Part of a stewardship emphasis, the series offers a multitude of voices and perspectives from the Western North Carolina Conference. We hope it will inspire readers to consider their own faithful responses to God’s blessings.
Today’s contributor to 30 Days of Gratitude and Generosity is . . . YOU!
Friends and colleagues opened their hearts to reflect on the role of gratitude in their lives. They told us about the ways they were inspired to respond to God’s blessings.
Today the series concludes with a call to action. Consider how you might express your own gratitude and return thanks, perhaps in the form of a tithe or planned gift. As always, the Foundation is here to help. Together may we celebrate what God has done in our lives, and gratefully invest in the life and mission of the Church.
Donna Johnson, our Controller, joined the Foundation team in 2018 after working in financial management in local churches. A Charlotte native and proud graduate of App State, Donna and her husband, Elando, are the parents of Elijah and Ethan. Donna writes:
In Luke 17:11-19, Jesus heals 10 men who had leprosy. Once healed, only one of those men gave thanks. In verses 17 and 18, Jesus asks, “Were not all 10 cleansed? Where are the other nine? Has no one returned to give praise to God except this foreigner?”
The older I get, the more thankful I am, not only for extraordinary blessings, but also ordinary, day-to-day ways that God sustains me. I never want God to wonder where my praise and thanksgiving are. I want to be like the man who, once healed, came back and praised God in a loud voice.
Susan Cothern, our Chief Operating Officer, joined the staff in 2017 as director of client relations. Today in the COO role, she keeps the office running smoothly. If it happens in our building, Susan was most likely involved in some way. She writes:
I was so blessed that the values of gratitude and generosity were taught to me at an early age by my parents. Not only were my parents charitable, but they also shared with my brother and me where they gave and WHY each particular charity was important to them.
Fast forward to a high school economics project whereby my teacher gave me a homework assignment to create a budget on what I thought was clearly too little money… After I struggled to make my budget work with all the expenses we were given – mortgage, car payment, groceries, utilities, etc. – I took it to my parents for their review. Upon one quick look at it, my dad said, “You aren’t done. You didn’t allocate 10% for charity.” WHAT?! I remember having an incredulous reaction that there was no way I could make the budget work with 10% less to put toward the mandatory needs, but my dad made it clear that it wasn’t optional. I HAD to figure it out. And I did.
That exercise not only left a tremendous impact on my own charitable practices, but it also directly led to my attraction to nonprofit work, 20+ years in higher education philanthropic development, and now, a heartfelt passion for the financial ministry work we do at the Foundation.
In the changing landscape of philanthropy, I hope children continue to witness, and be taught about, the value of passing along the blessings with which we have been bestowed!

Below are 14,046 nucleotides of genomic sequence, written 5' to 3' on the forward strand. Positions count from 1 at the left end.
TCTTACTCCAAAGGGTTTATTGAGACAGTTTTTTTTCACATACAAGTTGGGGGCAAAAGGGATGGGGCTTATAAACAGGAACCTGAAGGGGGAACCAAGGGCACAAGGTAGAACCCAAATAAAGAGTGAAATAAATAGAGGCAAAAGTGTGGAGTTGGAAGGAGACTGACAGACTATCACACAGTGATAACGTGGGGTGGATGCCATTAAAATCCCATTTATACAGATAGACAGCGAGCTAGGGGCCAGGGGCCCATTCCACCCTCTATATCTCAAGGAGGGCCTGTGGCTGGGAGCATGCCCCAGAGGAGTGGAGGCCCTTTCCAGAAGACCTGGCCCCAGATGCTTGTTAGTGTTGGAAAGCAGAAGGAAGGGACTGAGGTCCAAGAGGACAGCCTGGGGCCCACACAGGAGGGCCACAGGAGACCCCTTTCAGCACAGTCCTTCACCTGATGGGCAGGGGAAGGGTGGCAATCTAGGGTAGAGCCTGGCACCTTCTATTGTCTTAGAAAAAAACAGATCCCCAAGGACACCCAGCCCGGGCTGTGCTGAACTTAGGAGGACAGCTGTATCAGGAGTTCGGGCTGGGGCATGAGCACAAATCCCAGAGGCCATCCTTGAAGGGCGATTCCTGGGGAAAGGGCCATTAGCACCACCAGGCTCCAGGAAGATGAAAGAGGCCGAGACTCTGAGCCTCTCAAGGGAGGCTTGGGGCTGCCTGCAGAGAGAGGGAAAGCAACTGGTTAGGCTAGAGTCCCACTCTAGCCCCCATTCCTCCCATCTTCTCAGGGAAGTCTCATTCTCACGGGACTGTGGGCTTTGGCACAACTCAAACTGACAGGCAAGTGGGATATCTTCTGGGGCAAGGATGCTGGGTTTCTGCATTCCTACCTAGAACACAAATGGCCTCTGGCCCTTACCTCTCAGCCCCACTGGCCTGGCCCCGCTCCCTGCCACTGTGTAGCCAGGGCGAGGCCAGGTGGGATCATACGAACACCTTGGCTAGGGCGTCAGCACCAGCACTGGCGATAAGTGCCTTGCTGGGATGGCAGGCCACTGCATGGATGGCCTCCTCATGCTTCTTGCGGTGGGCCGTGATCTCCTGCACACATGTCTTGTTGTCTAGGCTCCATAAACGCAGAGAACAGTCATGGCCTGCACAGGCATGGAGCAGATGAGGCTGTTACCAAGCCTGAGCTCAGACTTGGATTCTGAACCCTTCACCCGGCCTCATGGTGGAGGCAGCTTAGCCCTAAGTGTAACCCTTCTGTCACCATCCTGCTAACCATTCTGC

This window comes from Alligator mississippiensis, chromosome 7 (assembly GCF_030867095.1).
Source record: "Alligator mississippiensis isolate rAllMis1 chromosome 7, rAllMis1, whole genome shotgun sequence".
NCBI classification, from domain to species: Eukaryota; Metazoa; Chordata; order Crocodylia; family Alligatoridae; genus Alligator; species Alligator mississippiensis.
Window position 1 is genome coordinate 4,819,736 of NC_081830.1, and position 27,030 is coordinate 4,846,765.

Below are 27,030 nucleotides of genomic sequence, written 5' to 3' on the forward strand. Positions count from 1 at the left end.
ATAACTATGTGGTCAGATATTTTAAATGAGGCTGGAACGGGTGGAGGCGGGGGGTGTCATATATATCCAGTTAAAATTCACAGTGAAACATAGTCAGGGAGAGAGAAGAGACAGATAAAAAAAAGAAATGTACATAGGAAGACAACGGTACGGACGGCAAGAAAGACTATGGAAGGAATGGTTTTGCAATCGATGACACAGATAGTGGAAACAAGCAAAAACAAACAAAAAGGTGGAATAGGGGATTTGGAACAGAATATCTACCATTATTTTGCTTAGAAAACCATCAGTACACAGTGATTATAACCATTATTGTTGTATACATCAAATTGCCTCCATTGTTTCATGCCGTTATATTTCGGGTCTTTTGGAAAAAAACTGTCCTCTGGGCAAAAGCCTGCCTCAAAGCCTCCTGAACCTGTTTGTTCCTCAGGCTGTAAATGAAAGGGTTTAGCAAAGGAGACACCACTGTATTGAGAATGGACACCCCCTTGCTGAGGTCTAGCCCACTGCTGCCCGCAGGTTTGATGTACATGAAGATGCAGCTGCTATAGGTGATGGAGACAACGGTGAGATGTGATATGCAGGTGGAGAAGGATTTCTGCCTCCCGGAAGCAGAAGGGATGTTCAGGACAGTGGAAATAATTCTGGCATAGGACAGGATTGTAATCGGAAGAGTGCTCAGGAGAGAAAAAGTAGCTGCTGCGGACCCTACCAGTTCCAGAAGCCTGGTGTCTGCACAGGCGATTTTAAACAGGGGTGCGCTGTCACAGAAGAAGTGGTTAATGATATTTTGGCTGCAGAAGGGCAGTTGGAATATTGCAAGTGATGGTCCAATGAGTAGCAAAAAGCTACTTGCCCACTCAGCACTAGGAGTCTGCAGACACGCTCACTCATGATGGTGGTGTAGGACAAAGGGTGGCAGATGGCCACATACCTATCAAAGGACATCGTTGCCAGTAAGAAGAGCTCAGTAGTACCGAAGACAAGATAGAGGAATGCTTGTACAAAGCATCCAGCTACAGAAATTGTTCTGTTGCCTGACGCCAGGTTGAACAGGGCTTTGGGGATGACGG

Rev. Dr. Bill White, Jr. serves as Director of Equity and Justice Ministries for the Western North Carolina Conference. Bill has been in ministry for 35 years and served as a senior pastor for 26 years. He is married to Stephanie Lawrence-White, Ph.D., and has a young adult daughter in college in Philadelphia. He writes:
Gratitude is a feeling and expression of intense appreciation and sense of value for something, someone, or an experience. It is based on the belief that the blessing we receive is not guaranteed and should not be taken for granted.
Gratitude is the springboard for generosity, when we give from a gracious heart, humble spirit, and a place of love for the Giver of the blessing/gift. When we give thanks to God for our gifts, we remember that we are blessed, so that we can be a blessing to others.
I’m grateful for a loving family, close friends, ministry colleagues, and for the opportunity to work with those who are committed to being instruments of equity and justice in creating the Beloved Community.
Rev. Holly Cobb McKim has served as pastor of Hudson UMC since 2014 (Hudson is off U.S. 321 near Lenoir). Holly and her husband, Rev. Dana McKim, have two adult children. Holly writes:
On my first visit to Haywood Street Congregation in Asheville, I expected to work in the kitchen, serve a meal or work in the clothing closet — something to help the “guests” who would come in that day.
It turns out that I was the guest! Our unhoused neighbors did all the work while I sat at a table and shared fellowship. I saw how Haywood Street provides a vessel for unhoused neighbors to serve as they feel led by their faith in Jesus Christ. They gave generously in Spirit, in service, in love. What a beautiful picture of the kingdom of God! May God pour generosity over you from an unexpected source this holiday season.
Rev. Craig Allen is senior pastor at Midway UMC in Kannapolis and spouse of our own Annalee Allen. Craig worked as a journalist for many years before he was ordained as an elder. The Allens have two grown daughters and live in Mooresville. Craig writes: